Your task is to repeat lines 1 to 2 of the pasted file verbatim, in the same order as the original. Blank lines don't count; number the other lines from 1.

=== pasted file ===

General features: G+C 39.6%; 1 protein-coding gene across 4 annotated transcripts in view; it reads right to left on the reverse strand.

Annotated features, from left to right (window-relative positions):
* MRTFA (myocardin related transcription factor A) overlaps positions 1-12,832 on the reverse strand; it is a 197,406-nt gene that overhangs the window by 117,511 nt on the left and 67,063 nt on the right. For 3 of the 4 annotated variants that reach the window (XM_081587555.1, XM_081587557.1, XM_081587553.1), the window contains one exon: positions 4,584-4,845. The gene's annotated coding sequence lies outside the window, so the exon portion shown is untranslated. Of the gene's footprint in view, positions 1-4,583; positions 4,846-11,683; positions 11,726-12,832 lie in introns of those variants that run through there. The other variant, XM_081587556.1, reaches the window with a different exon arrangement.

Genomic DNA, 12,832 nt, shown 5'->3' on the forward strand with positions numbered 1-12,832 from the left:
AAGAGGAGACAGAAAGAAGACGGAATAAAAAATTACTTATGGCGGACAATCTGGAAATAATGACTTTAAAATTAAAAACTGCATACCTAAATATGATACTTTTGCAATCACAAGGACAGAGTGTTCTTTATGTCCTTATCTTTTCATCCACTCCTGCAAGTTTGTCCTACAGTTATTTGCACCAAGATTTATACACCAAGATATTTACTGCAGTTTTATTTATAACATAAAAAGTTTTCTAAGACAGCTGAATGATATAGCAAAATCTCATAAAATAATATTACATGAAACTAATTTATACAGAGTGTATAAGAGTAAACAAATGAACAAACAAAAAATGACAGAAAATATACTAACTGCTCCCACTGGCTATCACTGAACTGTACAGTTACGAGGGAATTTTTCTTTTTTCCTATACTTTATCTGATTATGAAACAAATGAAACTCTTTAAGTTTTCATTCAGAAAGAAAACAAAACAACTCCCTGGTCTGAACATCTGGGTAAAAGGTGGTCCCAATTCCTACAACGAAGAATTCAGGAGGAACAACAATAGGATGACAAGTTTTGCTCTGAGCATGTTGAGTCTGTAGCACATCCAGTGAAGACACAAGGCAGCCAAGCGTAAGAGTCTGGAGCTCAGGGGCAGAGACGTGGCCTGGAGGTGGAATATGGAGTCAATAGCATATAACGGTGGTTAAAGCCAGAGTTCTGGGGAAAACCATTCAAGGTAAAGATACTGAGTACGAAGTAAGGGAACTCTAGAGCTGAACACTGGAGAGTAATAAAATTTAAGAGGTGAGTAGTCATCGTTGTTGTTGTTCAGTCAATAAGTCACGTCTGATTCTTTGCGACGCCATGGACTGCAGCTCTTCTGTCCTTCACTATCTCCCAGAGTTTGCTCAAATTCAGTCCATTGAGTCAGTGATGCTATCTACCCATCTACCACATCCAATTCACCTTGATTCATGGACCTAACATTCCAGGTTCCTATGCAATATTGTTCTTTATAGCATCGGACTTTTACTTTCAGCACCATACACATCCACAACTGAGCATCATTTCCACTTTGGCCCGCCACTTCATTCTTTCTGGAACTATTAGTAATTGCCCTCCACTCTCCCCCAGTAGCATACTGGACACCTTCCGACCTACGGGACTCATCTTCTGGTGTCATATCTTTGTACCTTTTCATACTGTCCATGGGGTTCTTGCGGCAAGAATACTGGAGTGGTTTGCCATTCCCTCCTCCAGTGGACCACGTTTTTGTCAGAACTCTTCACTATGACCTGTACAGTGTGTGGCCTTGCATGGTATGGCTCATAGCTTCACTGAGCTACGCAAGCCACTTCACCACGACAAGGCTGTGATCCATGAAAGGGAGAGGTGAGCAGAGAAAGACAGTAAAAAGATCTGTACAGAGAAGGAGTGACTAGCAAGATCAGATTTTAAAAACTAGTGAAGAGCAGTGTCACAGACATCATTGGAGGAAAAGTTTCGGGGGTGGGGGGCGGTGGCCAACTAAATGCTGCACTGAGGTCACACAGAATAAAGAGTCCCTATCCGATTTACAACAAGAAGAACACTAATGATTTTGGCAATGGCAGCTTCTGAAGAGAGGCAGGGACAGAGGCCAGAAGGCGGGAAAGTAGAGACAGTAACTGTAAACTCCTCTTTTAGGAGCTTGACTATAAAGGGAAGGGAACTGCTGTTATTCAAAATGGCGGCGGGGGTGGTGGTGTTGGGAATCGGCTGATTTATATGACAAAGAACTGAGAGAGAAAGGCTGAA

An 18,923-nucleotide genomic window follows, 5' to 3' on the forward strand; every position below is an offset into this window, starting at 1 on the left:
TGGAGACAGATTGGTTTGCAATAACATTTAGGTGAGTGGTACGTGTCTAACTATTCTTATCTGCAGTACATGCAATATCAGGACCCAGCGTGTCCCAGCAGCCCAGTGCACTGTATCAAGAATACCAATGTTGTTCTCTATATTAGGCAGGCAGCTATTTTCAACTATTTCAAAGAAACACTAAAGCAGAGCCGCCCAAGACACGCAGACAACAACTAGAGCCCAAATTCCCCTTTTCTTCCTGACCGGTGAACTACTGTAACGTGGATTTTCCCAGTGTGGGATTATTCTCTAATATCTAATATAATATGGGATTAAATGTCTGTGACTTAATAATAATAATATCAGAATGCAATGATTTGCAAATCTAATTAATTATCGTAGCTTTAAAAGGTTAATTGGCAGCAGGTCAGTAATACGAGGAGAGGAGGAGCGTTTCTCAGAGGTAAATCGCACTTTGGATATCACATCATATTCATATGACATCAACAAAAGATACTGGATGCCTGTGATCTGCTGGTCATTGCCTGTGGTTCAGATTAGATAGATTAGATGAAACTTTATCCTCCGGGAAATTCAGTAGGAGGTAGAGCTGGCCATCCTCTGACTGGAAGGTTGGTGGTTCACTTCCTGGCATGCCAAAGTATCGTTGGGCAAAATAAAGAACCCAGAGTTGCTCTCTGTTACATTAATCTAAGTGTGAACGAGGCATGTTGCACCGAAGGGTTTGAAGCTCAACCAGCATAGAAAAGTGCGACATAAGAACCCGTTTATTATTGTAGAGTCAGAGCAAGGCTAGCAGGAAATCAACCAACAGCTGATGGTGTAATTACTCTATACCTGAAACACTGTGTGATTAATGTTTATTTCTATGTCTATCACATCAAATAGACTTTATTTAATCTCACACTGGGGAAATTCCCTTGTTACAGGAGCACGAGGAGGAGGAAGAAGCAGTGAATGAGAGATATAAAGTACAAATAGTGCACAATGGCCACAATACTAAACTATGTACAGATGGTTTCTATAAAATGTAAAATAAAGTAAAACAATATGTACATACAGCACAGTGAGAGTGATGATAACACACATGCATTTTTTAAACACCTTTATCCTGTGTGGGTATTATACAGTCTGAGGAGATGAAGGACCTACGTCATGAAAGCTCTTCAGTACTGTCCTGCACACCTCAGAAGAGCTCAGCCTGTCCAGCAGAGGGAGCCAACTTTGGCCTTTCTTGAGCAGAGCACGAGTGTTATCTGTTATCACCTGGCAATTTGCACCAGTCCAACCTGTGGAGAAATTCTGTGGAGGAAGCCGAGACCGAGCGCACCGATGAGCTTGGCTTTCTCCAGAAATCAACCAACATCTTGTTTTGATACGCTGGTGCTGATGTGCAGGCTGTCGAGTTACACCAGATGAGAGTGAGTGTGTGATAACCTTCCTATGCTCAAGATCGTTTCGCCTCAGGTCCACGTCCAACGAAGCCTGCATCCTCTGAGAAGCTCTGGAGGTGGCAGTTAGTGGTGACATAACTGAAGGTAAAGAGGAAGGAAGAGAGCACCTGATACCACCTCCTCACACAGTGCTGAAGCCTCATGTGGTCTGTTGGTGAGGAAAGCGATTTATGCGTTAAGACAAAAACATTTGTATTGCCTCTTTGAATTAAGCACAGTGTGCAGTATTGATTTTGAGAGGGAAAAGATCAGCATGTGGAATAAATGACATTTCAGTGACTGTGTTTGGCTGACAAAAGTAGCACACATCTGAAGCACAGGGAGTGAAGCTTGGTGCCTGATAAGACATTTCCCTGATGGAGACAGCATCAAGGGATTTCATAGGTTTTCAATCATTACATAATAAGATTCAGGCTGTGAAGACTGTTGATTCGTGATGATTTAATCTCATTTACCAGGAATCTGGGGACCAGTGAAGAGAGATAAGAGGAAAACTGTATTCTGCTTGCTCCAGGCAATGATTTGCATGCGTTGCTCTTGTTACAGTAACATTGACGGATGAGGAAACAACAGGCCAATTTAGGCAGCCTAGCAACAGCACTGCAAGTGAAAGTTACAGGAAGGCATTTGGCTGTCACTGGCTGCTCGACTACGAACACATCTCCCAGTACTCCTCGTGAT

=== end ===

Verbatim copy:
General features: G+C 39.6%; 1 protein-coding gene across 4 annotated transcripts in view; it reads right to left on the reverse strand.

Annotated features, from left to right (window-relative positions):